• (…) ensure the full implementation of the New European Agenda for Culture. You should develop ways to strengthen Europe’s commitment to preserving and protecting our cultural heritage, notably by making the most of digital technologies.
  • (…) promote sport as a tool for inclusion and wellbeing.

 

Mariya Gabriel is a member of the GERB, Bulgaria’s conservative and second-largest party and, since 2017, she has held the role of Commissioner for Digital Economy and Society.

 

Image Credit: EU2017EE Estonian Presidency /Flickr

What are the major considerations for authors to publish on a journal?

Open access is important for research and researchers. However, how indispensable open access is for researchers and research? The survey conducted by Ithaka SR (a consulting firm for non-profits) attempted to answer this very question.

The survey result reveals that researcher’s decision to choose a particular journal is primarily influenced by how widely the journal is pertinent to the authors’ faculty. Journals’ circulation i.e. how widely it has been read is also another crucial consideration for authors.

Moreover, journal’s reputation, mostly expressed in terms of its impact factor, is another factor that influences researchers’ decision making as to where to publish. Surprisingly, authors are less interested to publish on journals with APCs (article processing charges), the survey findings reveal.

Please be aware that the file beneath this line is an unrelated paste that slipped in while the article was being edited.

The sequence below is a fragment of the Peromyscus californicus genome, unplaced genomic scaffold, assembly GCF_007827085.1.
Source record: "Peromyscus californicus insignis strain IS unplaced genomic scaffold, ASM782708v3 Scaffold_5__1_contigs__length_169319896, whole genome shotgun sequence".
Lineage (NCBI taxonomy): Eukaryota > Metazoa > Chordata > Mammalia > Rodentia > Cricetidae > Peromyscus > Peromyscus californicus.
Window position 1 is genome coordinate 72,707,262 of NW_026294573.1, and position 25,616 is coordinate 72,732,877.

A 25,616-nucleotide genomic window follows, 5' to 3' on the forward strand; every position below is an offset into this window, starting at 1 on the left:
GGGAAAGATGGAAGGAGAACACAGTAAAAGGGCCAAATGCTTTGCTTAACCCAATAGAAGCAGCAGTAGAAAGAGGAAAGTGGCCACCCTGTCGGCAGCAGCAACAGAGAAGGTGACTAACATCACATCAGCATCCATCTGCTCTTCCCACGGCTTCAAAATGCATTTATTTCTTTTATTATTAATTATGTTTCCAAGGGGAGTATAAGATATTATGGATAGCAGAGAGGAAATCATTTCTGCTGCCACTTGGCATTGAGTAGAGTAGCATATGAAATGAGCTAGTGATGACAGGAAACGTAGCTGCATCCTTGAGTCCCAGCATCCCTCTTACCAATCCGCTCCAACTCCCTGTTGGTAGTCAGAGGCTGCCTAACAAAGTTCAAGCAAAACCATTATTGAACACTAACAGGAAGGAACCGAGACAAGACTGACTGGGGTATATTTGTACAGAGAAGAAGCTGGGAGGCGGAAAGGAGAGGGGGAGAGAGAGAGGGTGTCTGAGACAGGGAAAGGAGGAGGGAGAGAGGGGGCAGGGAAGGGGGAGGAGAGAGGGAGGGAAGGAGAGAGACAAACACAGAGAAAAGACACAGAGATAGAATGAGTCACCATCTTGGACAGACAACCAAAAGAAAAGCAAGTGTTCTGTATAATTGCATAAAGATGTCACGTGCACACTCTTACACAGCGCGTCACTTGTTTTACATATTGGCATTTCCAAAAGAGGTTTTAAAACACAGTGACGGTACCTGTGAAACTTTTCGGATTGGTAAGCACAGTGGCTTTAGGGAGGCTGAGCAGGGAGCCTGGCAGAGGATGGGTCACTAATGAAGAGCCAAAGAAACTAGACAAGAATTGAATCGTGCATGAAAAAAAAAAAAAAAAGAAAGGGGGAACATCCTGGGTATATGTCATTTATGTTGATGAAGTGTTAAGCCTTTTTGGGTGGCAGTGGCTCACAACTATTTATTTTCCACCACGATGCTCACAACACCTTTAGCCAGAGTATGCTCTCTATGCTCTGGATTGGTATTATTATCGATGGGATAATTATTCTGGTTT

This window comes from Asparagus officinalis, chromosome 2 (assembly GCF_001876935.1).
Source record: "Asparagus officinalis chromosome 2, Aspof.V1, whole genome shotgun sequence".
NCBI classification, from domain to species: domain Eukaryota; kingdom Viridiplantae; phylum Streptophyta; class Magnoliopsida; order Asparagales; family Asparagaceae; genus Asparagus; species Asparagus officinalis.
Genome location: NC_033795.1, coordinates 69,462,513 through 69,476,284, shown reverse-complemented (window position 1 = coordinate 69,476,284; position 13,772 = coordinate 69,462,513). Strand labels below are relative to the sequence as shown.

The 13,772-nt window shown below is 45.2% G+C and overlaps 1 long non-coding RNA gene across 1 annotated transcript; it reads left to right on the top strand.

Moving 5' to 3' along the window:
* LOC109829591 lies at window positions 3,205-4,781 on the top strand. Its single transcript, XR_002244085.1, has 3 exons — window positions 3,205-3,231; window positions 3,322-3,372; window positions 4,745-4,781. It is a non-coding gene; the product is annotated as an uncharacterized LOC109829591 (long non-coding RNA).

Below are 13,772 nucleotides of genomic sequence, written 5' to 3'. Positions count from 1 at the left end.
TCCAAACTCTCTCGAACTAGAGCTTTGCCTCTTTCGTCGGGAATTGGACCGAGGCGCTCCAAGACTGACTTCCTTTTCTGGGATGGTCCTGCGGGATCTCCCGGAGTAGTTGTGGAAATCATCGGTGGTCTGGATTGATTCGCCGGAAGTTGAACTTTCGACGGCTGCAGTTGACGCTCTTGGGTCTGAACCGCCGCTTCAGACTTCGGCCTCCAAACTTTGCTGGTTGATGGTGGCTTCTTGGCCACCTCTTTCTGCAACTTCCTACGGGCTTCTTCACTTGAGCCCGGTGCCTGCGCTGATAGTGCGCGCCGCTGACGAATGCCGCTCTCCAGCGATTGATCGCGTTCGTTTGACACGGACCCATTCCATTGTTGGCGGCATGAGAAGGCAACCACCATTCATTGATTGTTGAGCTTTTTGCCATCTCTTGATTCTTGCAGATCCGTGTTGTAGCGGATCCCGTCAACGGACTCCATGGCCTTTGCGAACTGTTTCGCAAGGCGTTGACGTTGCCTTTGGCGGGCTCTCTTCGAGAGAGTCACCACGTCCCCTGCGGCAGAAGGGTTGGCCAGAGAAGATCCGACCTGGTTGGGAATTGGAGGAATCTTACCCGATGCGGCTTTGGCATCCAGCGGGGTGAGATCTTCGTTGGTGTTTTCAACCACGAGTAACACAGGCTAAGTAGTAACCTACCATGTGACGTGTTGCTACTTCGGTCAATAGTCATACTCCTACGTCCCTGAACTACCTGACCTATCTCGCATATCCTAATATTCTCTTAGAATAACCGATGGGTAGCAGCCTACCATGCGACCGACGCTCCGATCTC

According to the survey, the time it takes to publish an article is another important factor that affects authors’ decision.

Nevertheless, consideration such as whether the journal is fully open access or not, is not among the top five factors that affects decision making process of the authors. Source

Plan S implementation delayed

The implementation of Plan S has been pushed to 2021. This is, according to the statement by Coalition S, to give authors, publishers and repositories enough time to prepare for the transition. Plan S’ initial goal demands full and immediate open access to scientific articles by 2020.

Plan S mandates all grant receiving authors are to publish articles only on fully open access journals. It requires full compliance from authors and publishers.

According to Plan S Article Processing Charges (APCs) should be covered by funding agencies or universities.

Plan S was a response to a high journal subscription. It was launched in 2018. It is an initiative by 13 consortium of European research funding agencies. Bill and Melinda Gates Foundation and Welcome Trust are also organizations behind the initiative.

Th proponents of Plan S argue that it makes a transition to open access swift and as a result it benefits science and society. Nonetheless, Plan S has been criticized by some publishers and researchers. Researchers concern is that the mandate to publish only on open access journals inhibits researchers’ freedom to publish on journals of their choice. Moreover, it does not allow enough time to transition to fully open access journals, they argue. Read more

Cambridge University Press

Cambridge University Press reached Open Access agreement with the Bavarian State Library

Cambridge University Press (CUP) has reached a major Open Access agreement with the Bavarian State Library (Bayerische Staatsbibliothek, BSB), according to STM-Publishing. The Bavarian State Library reached an agreement with the CUP representing all higher education and research institutions in Germany.

According to this agreement institutions reached read and publish deals with the publisher. They also pay article processing changes to publish. Authors from institutions in the consortium will publish publicly-funded articles in CUP’s hybrid journals.

Research university consortiums in the Netherlands and Sweden previously reached a similar deal with the CUP. Read more